As it is acknowledged that recombination may have occurred in some of the loci used in the ftsZ-mreB-topA MLSA (Thompson et al., 2007), we sought an additional confirmation of the derived classifications of the genome sequenced strains using three independent markers. The rpoD (RNA polymerase, sigma 70 factor), rctB (replication initiator protein) and toxR (virulence regulatory protein) gene sequences from strains BAA-1116 and HY01 and the genome sequenced strain V. campbellii AND4 (GenBank ABGR00000000) were concatenated (1848 nt), aligned with 44 concatenated sequences utilized in a MLSA by Pascual and colleagues (2009), and subjected to phylogenetic analysis using the Neighbour-Joining method. The resulting phylogeny, which included the type strain of each of the seven species tested, verified the V. campbellii classification of strains BAA-1116 and HY01 and parsed each species as a monophyletic subclade (Fig. 2B). Thus, the use of a second MLSA scheme with an entirely different set of Harveyi clade members with confirmed species designations (Pascual et al., 2009) corroborated the ftsZ-mreB-topA MLSA and CGH analyses findings that strains BAA-1116 and HY01 belong to the species campbellii.
In toto, our findings support three salient observations. First, of the 43 Harveyi clade members tested in this study, 12 (28%) appear to have been misidentified: five of which appear to represent a novel species. To some extent the misidentifications were to be expected as distinguishing members of the Harveyi clade is known to be a difficult taxonomic task (Sawabe et al., 2007) and the advent of genetic methods with high discriminatory power has previously elucidated misidentifications in a substantial percentage of strains tested [71% (Gomez-Gil et al., 2004) and 18% (Pascual et al., 2009)]. Considering the relatively recent estimated radiation time of 39 million years for V. harveyi and V. campbellii (Sawabe et al., 2007) and previous findings (Gomez-Gil et al., 2004), it was not surprising that half of misidentifications revealed in this study were V. campbellii mistaken as V. harveyi. What was clearly surprising is that the two purported V. harveyi strains that have had their genomes sequenced (strains BAA-1116 and HY01) have themselves been misidentified. The frequent misidentification of V. campbellii as V. harveyi has led to the assertion that V. campbellii is currently underestimated as an important pathogenic species of aquatic organisms (Gomez-Gil et al., 2004; Cano-Gomez et al., 2009). Our findings with strain BAA-1116, and more importantly strain HY01, which is known to be a serious shrimp pathogen (Rattanama et al., 2009), provide additional evidence to support this assertion.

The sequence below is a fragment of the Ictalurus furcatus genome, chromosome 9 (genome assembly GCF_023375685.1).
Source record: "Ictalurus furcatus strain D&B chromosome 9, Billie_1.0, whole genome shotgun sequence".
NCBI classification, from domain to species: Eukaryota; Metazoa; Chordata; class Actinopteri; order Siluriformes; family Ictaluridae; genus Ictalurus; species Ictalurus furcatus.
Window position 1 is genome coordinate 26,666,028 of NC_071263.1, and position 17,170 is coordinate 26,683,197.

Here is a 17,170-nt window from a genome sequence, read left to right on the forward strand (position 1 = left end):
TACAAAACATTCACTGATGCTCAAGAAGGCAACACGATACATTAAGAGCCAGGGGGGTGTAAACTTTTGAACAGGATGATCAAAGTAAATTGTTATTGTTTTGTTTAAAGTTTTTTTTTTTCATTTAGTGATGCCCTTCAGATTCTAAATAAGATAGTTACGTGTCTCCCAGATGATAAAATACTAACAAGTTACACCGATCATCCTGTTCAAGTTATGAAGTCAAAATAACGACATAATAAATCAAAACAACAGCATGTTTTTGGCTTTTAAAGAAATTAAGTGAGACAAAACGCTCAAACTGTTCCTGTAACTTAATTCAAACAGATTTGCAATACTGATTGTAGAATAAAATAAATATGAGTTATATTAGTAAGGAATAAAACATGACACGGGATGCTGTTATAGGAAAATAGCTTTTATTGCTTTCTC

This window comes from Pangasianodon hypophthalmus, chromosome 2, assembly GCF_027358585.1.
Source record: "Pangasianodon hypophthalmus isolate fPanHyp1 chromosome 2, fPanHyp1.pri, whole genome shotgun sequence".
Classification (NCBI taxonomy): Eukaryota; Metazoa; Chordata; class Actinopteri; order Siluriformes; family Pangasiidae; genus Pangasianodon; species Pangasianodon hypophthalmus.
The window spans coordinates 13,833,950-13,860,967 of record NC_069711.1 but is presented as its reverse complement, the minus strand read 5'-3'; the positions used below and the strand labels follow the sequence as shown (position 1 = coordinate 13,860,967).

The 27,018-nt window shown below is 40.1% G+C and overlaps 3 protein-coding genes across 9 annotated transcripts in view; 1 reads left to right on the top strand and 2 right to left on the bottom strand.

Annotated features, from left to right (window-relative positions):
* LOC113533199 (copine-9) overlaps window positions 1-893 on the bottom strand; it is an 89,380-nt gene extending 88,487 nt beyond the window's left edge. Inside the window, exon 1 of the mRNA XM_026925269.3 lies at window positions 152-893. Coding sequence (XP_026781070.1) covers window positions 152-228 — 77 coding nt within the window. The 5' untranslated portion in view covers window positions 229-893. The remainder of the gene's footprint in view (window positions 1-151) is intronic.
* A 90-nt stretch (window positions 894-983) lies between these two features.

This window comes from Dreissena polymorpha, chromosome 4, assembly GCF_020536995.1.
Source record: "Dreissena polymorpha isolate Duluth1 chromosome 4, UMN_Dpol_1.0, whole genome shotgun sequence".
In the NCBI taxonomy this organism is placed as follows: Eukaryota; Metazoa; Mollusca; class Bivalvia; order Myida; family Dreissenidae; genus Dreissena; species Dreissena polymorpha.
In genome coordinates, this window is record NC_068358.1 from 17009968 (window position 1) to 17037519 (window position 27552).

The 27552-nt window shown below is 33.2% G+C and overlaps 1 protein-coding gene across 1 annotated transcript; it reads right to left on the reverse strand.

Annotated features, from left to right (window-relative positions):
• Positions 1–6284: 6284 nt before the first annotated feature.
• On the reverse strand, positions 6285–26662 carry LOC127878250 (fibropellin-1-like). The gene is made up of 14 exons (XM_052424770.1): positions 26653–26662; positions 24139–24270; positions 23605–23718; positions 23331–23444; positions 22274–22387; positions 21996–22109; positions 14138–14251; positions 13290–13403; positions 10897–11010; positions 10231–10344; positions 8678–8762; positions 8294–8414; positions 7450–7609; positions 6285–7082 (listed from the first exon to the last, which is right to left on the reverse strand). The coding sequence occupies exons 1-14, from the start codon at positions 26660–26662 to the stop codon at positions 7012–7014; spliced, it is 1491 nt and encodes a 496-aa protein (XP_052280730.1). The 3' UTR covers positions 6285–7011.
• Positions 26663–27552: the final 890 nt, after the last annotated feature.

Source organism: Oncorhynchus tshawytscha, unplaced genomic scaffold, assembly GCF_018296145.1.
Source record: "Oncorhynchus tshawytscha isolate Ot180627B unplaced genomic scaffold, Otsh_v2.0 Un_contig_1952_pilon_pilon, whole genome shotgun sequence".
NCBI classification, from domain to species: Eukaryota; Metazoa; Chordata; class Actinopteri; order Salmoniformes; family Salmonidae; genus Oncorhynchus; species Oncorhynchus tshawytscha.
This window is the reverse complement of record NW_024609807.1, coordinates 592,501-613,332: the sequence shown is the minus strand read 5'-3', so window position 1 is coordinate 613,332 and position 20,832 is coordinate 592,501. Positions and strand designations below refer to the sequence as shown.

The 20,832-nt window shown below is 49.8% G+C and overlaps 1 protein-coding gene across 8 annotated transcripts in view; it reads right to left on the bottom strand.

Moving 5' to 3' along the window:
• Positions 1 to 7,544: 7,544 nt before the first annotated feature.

Second, analysis of the CGH results indicated that 72–77% of the CDS from BAA-1116 chromosomes I and II were considered present in the campbellii subclade strains (9078-83, 501J, 602L, 2SA4, HY01, CAIM 1500, CAIM 198, CAIM 115, E1, CAIM 519T, 42A). This percent similarity is in agreement with DDH findings that have shown the intraspecies percentage similarity for V. campbellii strains to be 71–80%. This is markedly less than the 96–100% intraspecies similarity seen for V. harveyi strains (Pascual et al., 2009) suggesting that V. campbellii is more genetically diverse than V. harveyi. Fluorescent amplified fragment length polymorphism (FAFLP) analyses bolster this contention as they have previously revealed that the V. campbellii group is very diverse (FAFLP value < 10%), much more so than V. harveyi and V. rotiferianus (FAFLP value ≥ 45%) (Thompson et al., 2001; Gomez-Gil et al., 2004). In addition, both ftsZ-mreB-topA and rpoD-rctB-toxR MLSA phylogenies reveal longer branch lengths within the campbellii subclade than the harveyi subclade (Fig. 2A and B) signifying a greater genetic distance and enhanced rate of evolution within V. campbellii. Taken together, the genetic data indicate that V. campbellii is evolving at a faster rate and thus more genetically heterogeneous than V. harveyi.